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French President Emmanuel Macron has laid out a reopening plan that would allow U.S. passport holders to enter France beginning June 9, assuming COVID-19 levels remain under control and visitors can present proof of vaccination or a recent negative COVID-19 test, The Local France reports.
Also on June 9, France plans to allow cafes and restaurants to resume regular service until 11 p.m. Events with up to 5,000 participants will also have the green light to go ahead.
U.S. passport holders have been prohibited from traveling to France since March 2020. France has loosed restrictions on travelers from certain countries, including Australia and New Zealand, though.
People traveling to France must provide proof of a negative PCR COVID-19 test taken within the previous 72 hours. Anyone coming from India or Brazil must also quarantine for 10 days upon arrival or face sharp fines for breaking rules.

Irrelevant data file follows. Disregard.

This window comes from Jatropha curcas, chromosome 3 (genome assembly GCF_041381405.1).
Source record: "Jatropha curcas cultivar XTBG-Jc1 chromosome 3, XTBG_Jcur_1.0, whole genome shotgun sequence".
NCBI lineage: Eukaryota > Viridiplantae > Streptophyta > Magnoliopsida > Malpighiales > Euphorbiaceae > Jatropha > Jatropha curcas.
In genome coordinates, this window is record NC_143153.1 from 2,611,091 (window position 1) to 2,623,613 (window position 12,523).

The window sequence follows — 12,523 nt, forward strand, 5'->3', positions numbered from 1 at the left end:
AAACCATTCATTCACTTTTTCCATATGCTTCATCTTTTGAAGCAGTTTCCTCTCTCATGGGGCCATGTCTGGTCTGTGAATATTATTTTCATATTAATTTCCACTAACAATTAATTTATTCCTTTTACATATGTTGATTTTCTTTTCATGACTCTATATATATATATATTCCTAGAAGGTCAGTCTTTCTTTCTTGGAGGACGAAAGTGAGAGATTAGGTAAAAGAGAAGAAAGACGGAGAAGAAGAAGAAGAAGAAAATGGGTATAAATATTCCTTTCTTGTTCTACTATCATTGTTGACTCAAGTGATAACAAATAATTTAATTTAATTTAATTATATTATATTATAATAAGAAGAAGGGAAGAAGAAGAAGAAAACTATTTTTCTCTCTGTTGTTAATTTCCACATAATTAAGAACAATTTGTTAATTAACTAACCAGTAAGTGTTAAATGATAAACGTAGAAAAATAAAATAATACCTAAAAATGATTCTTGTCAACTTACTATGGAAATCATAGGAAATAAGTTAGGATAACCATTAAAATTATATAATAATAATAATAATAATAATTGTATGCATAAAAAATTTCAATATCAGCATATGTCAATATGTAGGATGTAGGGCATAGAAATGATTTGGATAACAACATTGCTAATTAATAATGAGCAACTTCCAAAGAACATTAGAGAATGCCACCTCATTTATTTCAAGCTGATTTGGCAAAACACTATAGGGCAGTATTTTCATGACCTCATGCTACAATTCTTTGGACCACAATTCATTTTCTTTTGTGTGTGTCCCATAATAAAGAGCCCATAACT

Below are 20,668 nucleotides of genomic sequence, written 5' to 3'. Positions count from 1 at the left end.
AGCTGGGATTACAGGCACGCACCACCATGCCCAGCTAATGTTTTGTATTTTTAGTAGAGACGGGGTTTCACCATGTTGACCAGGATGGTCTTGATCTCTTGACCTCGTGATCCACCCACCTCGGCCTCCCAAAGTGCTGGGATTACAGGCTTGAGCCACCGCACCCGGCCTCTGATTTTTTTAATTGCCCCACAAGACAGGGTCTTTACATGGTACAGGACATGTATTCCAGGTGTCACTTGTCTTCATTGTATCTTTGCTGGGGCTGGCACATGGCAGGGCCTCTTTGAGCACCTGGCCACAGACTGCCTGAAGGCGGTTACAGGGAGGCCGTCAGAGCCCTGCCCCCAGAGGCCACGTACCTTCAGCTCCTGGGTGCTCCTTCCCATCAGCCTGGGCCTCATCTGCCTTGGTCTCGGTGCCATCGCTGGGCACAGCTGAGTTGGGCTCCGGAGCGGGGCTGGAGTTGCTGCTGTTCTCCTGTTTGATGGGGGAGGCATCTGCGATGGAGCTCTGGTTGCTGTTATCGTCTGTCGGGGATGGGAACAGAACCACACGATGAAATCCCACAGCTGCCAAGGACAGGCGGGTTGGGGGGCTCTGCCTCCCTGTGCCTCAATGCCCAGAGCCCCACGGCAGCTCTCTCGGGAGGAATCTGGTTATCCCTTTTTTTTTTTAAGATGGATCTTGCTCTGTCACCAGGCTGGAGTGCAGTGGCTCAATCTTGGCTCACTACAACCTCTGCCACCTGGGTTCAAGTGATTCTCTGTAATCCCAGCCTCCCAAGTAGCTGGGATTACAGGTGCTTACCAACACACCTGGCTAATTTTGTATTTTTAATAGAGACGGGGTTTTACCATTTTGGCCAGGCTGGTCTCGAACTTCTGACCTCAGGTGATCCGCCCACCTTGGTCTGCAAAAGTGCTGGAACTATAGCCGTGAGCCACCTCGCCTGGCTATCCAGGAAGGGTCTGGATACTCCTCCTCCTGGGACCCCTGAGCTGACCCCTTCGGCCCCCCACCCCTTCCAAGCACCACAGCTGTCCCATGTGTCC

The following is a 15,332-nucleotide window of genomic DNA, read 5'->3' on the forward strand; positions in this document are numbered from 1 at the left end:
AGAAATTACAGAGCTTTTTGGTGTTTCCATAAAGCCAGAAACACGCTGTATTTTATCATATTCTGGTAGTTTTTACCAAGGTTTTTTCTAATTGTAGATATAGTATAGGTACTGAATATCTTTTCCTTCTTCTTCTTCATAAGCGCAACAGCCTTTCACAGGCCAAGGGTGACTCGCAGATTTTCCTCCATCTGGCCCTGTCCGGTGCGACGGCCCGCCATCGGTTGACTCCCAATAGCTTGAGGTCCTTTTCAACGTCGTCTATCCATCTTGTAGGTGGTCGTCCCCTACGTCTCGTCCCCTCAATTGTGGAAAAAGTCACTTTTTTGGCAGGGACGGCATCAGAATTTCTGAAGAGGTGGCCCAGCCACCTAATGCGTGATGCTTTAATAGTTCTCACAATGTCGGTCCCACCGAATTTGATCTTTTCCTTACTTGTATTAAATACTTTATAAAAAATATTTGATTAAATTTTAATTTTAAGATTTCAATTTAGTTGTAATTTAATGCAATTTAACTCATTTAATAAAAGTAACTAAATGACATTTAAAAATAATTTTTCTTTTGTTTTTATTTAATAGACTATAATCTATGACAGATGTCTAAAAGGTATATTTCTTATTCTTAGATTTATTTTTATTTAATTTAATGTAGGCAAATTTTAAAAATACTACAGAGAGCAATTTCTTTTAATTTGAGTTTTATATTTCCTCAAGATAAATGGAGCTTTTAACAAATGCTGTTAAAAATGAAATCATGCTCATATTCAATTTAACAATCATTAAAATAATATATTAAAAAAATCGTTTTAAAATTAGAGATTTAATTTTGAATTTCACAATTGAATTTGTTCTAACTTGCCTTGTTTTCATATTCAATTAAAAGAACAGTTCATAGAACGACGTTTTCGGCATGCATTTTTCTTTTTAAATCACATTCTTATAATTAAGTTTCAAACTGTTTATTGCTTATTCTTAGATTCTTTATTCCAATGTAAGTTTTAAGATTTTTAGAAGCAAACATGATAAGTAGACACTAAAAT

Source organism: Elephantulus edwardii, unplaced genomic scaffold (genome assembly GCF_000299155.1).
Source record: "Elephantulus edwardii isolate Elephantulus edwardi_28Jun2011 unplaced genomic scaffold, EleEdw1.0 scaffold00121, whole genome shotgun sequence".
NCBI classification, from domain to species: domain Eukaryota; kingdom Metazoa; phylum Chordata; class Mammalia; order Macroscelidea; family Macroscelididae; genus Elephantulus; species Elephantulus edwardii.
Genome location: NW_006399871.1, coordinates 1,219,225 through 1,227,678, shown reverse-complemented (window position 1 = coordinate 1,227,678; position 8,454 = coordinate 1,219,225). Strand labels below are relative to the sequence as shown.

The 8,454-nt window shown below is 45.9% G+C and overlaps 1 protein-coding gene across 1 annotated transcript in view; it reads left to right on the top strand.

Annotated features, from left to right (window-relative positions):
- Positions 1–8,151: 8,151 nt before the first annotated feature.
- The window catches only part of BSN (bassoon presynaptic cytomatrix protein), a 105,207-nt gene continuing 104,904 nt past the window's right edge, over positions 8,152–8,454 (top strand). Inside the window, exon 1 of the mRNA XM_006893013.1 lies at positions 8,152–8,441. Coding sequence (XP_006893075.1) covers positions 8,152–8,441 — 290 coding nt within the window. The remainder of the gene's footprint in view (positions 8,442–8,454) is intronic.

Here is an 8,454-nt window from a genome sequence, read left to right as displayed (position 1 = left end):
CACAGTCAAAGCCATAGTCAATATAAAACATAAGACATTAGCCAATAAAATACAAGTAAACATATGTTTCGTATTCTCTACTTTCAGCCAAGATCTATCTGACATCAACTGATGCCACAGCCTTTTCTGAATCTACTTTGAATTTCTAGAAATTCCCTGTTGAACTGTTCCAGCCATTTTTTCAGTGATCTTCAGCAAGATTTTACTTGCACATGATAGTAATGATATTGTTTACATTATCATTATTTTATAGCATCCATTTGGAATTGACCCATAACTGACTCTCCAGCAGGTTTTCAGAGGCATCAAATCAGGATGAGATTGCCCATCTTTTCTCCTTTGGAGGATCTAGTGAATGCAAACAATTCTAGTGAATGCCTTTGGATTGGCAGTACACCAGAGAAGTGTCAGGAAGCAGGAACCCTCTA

As part of its reopening plan, idyllic French cafes will be able to reopen on May 19, and restaurants will be allowed to seat a maximum of six people outdoors with a curfew of 9 p.m. Museums, theaters, concert halls, and non-essential shops will also be permitted to reopen their doors, albeit with capacity restrictions.
This week, France will begin reopening its schools. "We have taken on the responsibility of the priority on education and the strategy of living with the virus, including with high numbers of infections, higher than those of our neighbors," Macron said, according to the Associated Press.
The country is currently under its third COVID-19 lockdown, and while vaccinations are underway, tens of thousands of new cases are being reported each day. So far, France has documented more than 5.5 million COVID-19 cases and more than 103,000 deaths, according to the World Health Organization.
According to Reuters, about 22% of French citizens have received at least one dose of a COVID-19 vaccine.